A fresh look at the most expensive cities from the Center for Housing Policy and the Center for Neighborhood Technology.

The typical American family spends half its income on housing and transportation. That sounds like a sad stat. But it sits atop a happy trend.

Food and clothes consumed 60 percent of consumer spending in 1900, but as we found more efficient ways to make burgers and socks, that number fell all the way to 17 percent in 2003. As a result, in most major cities, we spend the majority of our income on planes, trains, automobiles, and dwellings.

But the overall number conceals incredible variety within the country. In small cities or rural areas, housing can be quite cheap. In the Miami metro area, middle-lower-income families spend a whopping 72 percent of their income on housing and transportation (henceforth: H&T). In Washington, D.C., average monthly H&T costs are the highest in the nation. But as a share of the capital's high income, H&T is, remarkably, the most affordable of any major city.

Here's a graph compiled by the Center for Housing Policy and the Center for Neighborhood Technology of H&T costs as a share of income for families earning between 50 percent and 100 percent of the median income in their city. Florida and California lead the pack...

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The study (whose 2006-2010 database probably overstates the cost of housing in the Sun Belt) is chock full of fun facts. Here are some that caught my eye.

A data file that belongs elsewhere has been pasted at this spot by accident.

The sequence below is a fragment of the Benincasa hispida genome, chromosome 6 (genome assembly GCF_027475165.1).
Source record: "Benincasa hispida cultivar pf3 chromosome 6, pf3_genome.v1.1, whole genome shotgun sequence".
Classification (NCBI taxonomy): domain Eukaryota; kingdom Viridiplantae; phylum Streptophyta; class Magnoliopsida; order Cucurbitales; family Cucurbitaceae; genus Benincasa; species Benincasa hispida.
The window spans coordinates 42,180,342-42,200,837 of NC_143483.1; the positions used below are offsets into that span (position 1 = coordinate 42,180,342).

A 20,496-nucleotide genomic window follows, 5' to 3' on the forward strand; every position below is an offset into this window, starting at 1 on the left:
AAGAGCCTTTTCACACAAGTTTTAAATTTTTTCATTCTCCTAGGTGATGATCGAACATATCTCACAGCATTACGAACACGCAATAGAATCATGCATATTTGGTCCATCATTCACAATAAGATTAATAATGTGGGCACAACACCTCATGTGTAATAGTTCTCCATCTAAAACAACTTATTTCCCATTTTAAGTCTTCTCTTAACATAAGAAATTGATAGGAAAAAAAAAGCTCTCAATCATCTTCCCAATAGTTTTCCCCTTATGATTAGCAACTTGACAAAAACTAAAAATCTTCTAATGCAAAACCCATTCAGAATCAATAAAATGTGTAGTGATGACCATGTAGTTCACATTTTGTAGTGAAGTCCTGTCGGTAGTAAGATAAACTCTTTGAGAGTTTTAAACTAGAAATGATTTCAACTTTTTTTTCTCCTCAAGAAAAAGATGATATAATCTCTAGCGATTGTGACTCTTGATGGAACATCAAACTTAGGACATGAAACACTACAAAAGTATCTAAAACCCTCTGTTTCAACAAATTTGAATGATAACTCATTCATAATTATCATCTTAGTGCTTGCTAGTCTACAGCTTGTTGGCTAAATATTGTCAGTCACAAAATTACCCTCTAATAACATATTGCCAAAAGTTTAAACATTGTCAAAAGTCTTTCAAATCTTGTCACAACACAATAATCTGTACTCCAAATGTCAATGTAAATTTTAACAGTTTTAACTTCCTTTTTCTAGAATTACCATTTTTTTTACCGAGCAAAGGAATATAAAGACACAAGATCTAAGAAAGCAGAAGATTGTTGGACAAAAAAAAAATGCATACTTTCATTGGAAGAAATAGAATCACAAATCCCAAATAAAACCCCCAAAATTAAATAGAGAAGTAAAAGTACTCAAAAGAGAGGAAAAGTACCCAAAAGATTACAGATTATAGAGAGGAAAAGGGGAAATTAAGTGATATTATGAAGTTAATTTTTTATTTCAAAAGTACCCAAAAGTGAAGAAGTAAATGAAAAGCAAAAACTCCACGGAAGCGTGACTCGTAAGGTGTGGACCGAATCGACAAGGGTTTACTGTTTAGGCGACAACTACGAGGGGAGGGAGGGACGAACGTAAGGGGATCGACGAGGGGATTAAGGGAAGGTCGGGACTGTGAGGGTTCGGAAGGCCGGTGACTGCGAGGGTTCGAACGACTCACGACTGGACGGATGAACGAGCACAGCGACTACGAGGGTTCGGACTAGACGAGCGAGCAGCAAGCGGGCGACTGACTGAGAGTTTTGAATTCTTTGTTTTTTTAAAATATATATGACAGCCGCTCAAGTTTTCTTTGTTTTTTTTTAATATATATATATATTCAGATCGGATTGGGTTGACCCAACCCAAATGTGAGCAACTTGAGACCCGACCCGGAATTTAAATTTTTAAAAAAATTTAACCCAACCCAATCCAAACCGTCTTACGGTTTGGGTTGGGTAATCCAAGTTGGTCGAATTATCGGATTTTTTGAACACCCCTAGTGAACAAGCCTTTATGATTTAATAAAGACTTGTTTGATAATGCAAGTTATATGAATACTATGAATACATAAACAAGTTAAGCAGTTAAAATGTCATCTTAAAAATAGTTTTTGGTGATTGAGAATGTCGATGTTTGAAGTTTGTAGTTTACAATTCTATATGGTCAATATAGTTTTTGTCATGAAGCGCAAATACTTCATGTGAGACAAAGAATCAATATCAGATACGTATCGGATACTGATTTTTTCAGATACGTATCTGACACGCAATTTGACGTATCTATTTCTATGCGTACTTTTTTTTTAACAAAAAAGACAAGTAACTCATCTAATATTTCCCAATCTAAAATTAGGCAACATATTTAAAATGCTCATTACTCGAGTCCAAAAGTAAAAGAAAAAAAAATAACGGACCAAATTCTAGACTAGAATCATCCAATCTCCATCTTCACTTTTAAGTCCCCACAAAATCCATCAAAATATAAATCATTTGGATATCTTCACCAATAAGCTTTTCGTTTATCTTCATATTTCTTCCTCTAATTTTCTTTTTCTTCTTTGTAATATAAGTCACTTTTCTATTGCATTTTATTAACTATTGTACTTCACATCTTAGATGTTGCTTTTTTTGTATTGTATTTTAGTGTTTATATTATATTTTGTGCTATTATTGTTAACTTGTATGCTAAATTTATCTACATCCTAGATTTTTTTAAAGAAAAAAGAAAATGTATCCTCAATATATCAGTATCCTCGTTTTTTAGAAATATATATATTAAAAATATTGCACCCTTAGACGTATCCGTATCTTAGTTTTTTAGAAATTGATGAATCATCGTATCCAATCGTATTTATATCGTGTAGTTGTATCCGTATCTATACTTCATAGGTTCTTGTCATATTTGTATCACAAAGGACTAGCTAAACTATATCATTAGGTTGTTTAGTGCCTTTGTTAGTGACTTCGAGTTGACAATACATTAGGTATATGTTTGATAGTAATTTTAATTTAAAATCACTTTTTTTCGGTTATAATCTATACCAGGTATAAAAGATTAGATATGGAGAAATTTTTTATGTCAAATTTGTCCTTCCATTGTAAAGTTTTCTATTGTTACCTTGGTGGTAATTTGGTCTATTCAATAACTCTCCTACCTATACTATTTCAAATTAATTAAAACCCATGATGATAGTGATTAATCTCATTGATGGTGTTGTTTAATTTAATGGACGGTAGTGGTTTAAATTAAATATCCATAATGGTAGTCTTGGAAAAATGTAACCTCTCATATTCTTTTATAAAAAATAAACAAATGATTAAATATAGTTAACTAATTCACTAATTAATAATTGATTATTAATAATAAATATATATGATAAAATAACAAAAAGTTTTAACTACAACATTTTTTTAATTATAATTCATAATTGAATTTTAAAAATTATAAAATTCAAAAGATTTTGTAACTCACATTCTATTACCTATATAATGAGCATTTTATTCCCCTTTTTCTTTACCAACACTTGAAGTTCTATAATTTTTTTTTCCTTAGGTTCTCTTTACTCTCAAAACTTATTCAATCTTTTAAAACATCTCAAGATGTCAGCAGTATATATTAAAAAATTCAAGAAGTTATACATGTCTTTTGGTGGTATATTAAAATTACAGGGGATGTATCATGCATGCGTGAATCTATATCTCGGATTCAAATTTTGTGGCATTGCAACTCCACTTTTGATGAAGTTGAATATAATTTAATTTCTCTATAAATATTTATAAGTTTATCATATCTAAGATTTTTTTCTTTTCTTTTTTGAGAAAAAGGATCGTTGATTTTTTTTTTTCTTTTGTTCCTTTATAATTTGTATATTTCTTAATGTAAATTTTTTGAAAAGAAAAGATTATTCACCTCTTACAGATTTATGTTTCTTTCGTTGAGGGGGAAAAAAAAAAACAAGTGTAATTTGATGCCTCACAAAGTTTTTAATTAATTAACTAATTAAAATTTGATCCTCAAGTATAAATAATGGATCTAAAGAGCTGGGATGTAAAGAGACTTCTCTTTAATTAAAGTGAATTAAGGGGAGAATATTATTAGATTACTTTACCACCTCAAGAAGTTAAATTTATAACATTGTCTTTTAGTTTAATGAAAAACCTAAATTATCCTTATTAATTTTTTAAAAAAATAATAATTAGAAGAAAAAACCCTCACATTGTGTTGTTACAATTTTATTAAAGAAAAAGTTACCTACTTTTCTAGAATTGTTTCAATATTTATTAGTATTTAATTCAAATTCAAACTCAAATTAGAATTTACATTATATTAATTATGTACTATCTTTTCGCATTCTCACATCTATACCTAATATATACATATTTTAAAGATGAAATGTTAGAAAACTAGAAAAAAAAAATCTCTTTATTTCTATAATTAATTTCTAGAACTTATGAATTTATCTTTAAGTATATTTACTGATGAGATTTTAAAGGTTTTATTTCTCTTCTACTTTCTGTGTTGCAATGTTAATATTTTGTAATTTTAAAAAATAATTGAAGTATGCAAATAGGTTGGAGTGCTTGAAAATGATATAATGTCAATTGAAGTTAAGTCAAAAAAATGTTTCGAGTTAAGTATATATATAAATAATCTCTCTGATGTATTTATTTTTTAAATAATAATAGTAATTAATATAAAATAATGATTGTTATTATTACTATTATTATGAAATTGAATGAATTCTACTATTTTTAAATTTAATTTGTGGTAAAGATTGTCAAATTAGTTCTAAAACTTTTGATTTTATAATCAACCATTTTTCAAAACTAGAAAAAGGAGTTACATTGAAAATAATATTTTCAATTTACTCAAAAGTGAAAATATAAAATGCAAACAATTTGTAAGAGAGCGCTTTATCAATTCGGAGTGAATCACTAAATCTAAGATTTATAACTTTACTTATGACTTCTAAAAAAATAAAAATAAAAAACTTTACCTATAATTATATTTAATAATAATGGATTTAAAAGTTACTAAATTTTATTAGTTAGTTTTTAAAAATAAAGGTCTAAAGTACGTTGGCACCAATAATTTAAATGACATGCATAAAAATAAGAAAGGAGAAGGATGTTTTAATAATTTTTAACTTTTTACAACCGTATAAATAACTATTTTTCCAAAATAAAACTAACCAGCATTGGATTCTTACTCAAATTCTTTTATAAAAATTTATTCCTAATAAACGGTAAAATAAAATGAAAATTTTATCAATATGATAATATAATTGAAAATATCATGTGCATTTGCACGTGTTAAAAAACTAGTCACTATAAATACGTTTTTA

The Least Affordable Neighborhood in the U.S.? From the report: "In the Philadelphia region, moderate-income households are faced with average housing and transportation costs exceeding 90 percent of their income in some neighborhoods." Wow.

The Price of Density: Housing in Houston isn't so bad -- it's the 8th most affordable large city to own a home in. But the same thing that helps make it an affordable place to own a home (lots of space!) also raises its commuting costs. Factor in transportation, and it's the 8th least affordable large city to live. On the other hand, dense expensive cities like San Francisco, Boston and New York are considerable more affordable when you add in transportation costs because of their superior public transit.

It's Worse for the Poor: For homeowners earning between 50 percent and 100 percent of the median income in each city, H&T costs for homeowners who still owe a mortgage average -- average! -- a whopping 72 percent. Stated differently: Homeowners whose earnings put them in the second quartile of households pay three in every four dollars in mortgage and transportation.

Nationwide, Housing Grew 2X as Fast as Income: Combined H&T expenses average $30,296 for a median-income household, according to the report. But they're growing much faster than median household income.

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This post originally appeared on The Atlantic.

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